Eco-labels and Green Stickers are labeling systems for food and consumer products. Ecolabels are voluntary, but green stickers are mandated by law; for example, in North America major appliances and automobiles use Energy Star. They are a form of sustainability measurement directed at consumers, intended to make it easy to take environmental concerns into account when shopping. Some labels quantify pollution or energy consumption by way of index scores or units of measurement, while others assert compliance with a set of practices or minimum requirements for sustainability or reduction of harm to the environment. Many ecolabels are focused on minimising the negative ecological impacts of primary production or resource extraction in a given sector or commodity through a set of good practices that are captured in a sustainability standard. Through a verification process, usually referred to as "certification", a farm, forest, fishery, or mine can show that it complies with a standard and earn the right to sell its products as certified through the supply chain, often resulting in a consumer-facing ecolabel.
The Rainforest Alliance is an international non-governmental organization (NGO) based in New York City and Amsterdam, with offices throughout the world and operations in more than 60 countries. It was founded in 1987 by Daniel Katz, who serves on its board of directors, and is currently led by CEO Han de Groot. Its main work is the provision of an environmental certification on sustainable forestry and agriculture and tourism. Its certificate seal gives information to consumers about business practices, based on certain standards they set.
The International Fairtrade Certification Mark is an independent certification mark used in over 50 countries. It appears on products as an independent guarantee that a product has been produced according to Fairtrade political standards.
Fair Trade USA, formerly "TransFair USA", is a 501(c)(3) non-profit organization, that sets standards, certifies, and labels products that promote sustainable livelihoods for farmers and workers and protect the environment.
Fairtrade Canada, formerly TransFair Canada, is a national non-profit certification and public education organization promoting Fairtrade certified products in Canada to improve the livelihood of developing world farmers and workers. It is the Canadian member of FLO International, which unites 24 fair trade producer and certification initiatives across Europe, Asia, Latin America, North America, Africa, Australia and New Zealand.
The Fair Trade Association of Australia and New Zealand is a member-based organization that supports two systems of fair trade. The first is the Australia and New Zealand member of FLO International, which unites Fairtrade producer and labeling initiatives across Europe, Asia, Latin America, North America, Africa, Australia and New Zealand. The second, is the World Fair Trade Organization (WFTO), of over 450 worldwide members, to which the Fair Trade Association is one. Fairtrade refers to FLO certified commodity and associated products. Fair trade encompasses the wider Fair Trade movement, including the Fairtrade commodities and other artisan craft products.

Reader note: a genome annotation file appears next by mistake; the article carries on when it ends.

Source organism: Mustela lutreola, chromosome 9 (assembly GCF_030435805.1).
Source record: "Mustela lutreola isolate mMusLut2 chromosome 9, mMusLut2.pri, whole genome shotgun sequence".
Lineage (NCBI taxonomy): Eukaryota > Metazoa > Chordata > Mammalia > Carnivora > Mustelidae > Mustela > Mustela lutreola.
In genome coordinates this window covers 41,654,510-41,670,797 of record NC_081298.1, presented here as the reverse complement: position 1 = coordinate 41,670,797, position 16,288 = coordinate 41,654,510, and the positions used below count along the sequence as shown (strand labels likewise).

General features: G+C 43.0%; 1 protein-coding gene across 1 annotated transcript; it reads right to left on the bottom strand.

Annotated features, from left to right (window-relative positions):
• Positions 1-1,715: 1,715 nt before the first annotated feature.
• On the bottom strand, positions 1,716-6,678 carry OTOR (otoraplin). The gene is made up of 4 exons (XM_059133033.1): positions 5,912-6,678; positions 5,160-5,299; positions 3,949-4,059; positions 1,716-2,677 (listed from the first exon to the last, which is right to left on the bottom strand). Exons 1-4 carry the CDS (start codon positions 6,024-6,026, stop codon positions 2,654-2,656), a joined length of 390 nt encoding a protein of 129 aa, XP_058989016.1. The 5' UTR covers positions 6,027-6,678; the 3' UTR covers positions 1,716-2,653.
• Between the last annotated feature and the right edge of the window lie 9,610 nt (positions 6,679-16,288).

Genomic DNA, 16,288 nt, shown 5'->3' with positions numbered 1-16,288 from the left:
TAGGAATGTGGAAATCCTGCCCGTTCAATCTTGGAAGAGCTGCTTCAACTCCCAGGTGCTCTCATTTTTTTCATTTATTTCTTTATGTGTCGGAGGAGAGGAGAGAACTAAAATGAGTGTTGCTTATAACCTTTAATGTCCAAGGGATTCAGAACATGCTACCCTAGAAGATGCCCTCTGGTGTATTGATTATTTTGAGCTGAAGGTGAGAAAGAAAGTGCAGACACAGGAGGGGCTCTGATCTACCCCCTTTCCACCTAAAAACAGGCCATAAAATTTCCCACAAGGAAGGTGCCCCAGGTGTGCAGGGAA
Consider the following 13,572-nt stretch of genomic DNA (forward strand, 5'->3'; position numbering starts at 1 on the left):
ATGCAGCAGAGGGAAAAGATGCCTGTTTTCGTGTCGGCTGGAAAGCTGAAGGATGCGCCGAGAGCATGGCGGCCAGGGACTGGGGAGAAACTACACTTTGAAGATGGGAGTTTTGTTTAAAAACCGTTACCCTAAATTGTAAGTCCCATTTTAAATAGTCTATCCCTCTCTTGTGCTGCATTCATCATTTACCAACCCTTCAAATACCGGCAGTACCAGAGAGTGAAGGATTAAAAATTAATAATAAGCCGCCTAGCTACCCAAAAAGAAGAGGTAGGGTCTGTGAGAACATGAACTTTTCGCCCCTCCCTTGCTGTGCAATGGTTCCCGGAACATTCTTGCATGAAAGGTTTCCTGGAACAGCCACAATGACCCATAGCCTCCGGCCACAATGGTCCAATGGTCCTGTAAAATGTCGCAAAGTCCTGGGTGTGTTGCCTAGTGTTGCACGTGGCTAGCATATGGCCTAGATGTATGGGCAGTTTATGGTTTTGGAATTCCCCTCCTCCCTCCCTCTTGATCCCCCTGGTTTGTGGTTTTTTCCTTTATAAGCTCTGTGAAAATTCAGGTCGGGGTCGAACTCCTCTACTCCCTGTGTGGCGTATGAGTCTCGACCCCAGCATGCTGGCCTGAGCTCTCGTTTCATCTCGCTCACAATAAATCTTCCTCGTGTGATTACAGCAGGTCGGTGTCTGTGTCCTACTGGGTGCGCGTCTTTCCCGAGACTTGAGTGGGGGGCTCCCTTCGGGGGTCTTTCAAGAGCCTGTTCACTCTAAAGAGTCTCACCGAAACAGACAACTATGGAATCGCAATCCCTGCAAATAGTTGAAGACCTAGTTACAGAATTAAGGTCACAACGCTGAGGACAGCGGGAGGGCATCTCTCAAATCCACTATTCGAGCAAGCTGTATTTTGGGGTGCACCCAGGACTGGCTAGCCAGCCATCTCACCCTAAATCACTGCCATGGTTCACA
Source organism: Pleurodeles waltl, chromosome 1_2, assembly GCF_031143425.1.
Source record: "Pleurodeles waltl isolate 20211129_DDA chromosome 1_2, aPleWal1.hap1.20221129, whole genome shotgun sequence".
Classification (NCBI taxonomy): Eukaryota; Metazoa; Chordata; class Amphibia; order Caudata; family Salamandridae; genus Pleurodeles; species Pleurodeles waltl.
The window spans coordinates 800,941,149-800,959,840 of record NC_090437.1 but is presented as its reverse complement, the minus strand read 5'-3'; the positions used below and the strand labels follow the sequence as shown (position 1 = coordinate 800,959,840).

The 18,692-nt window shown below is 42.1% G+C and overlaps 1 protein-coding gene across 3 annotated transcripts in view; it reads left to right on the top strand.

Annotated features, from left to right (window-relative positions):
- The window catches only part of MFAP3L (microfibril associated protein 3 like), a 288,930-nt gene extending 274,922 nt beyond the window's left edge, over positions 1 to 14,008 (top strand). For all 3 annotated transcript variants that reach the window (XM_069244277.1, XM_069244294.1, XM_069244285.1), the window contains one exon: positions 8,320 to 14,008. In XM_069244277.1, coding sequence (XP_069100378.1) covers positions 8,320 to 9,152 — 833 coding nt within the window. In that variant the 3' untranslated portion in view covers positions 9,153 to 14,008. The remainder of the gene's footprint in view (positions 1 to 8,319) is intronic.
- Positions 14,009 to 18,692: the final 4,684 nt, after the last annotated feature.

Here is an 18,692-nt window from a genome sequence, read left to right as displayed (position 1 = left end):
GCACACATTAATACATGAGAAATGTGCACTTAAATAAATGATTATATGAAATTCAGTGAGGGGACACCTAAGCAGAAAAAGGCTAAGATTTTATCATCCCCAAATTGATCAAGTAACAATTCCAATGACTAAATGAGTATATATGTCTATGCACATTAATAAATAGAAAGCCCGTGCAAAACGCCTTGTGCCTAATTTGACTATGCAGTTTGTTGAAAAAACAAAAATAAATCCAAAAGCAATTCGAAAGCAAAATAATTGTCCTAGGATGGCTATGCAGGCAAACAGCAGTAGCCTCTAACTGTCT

The fair trade movement has undergone several important changes since its early days following World War II. Fair trade, first seen as a form of charity advocated by religious organizations, has radically changed in structure, philosophy and approach. The past fifty years have witnessed massive changes in the diversity of fair trade proponents, the products traded and their distribution networks.
The fair trade debate is a debate surrounding the ethics and alleged economic implications of fair trade as well as alleged issues with the Fairtrade brand. Some criticisms have been raised about fair trade systems. One 2015 study in a journal published by the MIT Press concluded that producer benefits were close to zero because there was an oversupply of certification, and only a fraction of produce classified as Fair Trade was actually sold on Fair Trade markets, just enough to recoup the costs of certification. A study published by the Journal of Economic Perspecitives however suggests that Fair Trade does achieve many of its intended goals, although on a comparatively modest scale relative to the size of national economies. Some research indicates that the implementation of certain fair trade standards can cause greater inequalities in some markets where these rigid rules are inappropriate for the specific market. In the fair trade debate, there are complaints of failure to enforce the fair trade standards, with producers, cooperatives, importers and packers profiting by evading them.